In 10 years there won't be anything left but the spent nuclear fuel, which will be entombed in steel and concrete and stored on site, under armed guard for who knows how long.
A company named Energy Solutions now holds title to the plant and its nuclear license. Last fall it started the decade-long process of decommissioning a plant that stopped producing nuclear power 13 years ago.
Right now, there is only one man in the old control room of the Zion nuclear plant and he doesn't actually need to be there. The former control room will go dark in about a year and a half, about the same time, the spent nuclear fuel will be moved from its cooling pool to more permanent on site storage.
There are over 2,200 nuclear fuel assemblies submerged at the plant. They range in age from 14 years to 40. Each will be transfered, while underwater, to three-inch thick stainless steel tubes. Then they will be vacuum dried, welded shut and placed in even larger concrete containers.
"There's no chance of a meltdown. The water temperature is below 100 degrees. These units have been cooling for 13 years," said Val Christensen, Energy Solutions CEO.
Until and unless the government chooses a more permanent destination, Zion's spent fuel will be stored in giant concrete casks, placed atop a super-strength concrete pad a short distance from where the plant stands today. The pad is engineers to withstand earthquake, flood, tornado, and man-made assault.
"There is nothing to leak out. There's no liquids. There's no gases. There's no radioactive gases that could out into the atmosphere. It's just steel, ceramic, metal and concrete," said Pat Daley, Zion Solutions plant manager.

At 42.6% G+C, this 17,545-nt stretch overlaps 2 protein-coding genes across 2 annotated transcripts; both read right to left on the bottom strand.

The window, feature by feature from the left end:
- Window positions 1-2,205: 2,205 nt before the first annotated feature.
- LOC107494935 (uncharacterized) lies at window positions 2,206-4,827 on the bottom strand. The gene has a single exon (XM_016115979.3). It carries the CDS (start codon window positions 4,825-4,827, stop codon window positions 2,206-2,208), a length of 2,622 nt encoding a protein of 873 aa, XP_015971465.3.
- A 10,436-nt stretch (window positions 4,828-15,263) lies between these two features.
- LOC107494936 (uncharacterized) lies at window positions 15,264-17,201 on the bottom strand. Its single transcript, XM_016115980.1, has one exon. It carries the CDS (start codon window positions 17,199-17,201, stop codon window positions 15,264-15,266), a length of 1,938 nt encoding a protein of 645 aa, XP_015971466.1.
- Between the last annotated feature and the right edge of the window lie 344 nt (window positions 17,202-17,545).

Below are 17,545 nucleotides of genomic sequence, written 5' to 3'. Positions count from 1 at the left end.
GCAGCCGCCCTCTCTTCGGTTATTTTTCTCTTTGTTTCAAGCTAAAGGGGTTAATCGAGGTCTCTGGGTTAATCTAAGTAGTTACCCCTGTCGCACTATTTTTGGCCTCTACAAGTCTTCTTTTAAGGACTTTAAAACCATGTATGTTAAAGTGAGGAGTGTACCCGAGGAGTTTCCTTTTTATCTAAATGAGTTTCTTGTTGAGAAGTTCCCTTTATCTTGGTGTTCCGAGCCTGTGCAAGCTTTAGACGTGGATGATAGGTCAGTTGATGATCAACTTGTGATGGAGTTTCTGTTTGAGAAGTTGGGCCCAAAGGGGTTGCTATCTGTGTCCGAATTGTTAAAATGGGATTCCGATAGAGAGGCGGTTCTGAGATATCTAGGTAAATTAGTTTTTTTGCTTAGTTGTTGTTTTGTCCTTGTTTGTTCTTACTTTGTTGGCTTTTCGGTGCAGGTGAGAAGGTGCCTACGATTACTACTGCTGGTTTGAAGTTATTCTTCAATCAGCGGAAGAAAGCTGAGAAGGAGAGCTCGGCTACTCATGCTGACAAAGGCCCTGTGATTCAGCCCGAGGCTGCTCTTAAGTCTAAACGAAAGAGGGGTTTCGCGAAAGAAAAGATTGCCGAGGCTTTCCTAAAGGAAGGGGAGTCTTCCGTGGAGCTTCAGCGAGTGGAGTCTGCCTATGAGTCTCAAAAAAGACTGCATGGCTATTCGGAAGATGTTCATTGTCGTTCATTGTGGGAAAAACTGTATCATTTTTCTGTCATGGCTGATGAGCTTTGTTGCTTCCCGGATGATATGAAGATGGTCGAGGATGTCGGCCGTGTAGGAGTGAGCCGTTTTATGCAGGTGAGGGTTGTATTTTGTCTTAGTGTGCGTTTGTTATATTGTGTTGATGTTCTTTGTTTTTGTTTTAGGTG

Still, the encased spent fuel would be resting roughly 1,200 yards from Lake Michigan. Senator Mark Kirk has long argued that that's a bad idea whatever the safeguards though others believe that it's not unsafe.
"The risks of storing it next to Lake Michigan are manageable and reasonable and they're being managed by the regulator," said Dr Mark Peters, Argonne National Lab.
It will take four years to move the spent fuel to its dry storage at Zion after which the plant will come down
Energy Solutions will sell a good bit of it for scrap, and when done in seven to 10 years, the lakefront land is to be returned to its original state. And that won't come cheap.
"All in all, it'll be about a billion dollars over the life of the project, and part of our cost model is turning over a refund to the rate payer if we can come in on budget," said Christensen.
Most of that billion dollar decommissioning cost came from ComEd ratepayers. Until the end of 2006, ComEd customers paid a tenth of a penny for every kilowatt-hour of electricity they used, and that money went into a trust to pay for decommissioning.
Nuclear plants have been taken down before in the U.S., but this is the first time that a big, dual reactor nuclear plant has been decommissioned.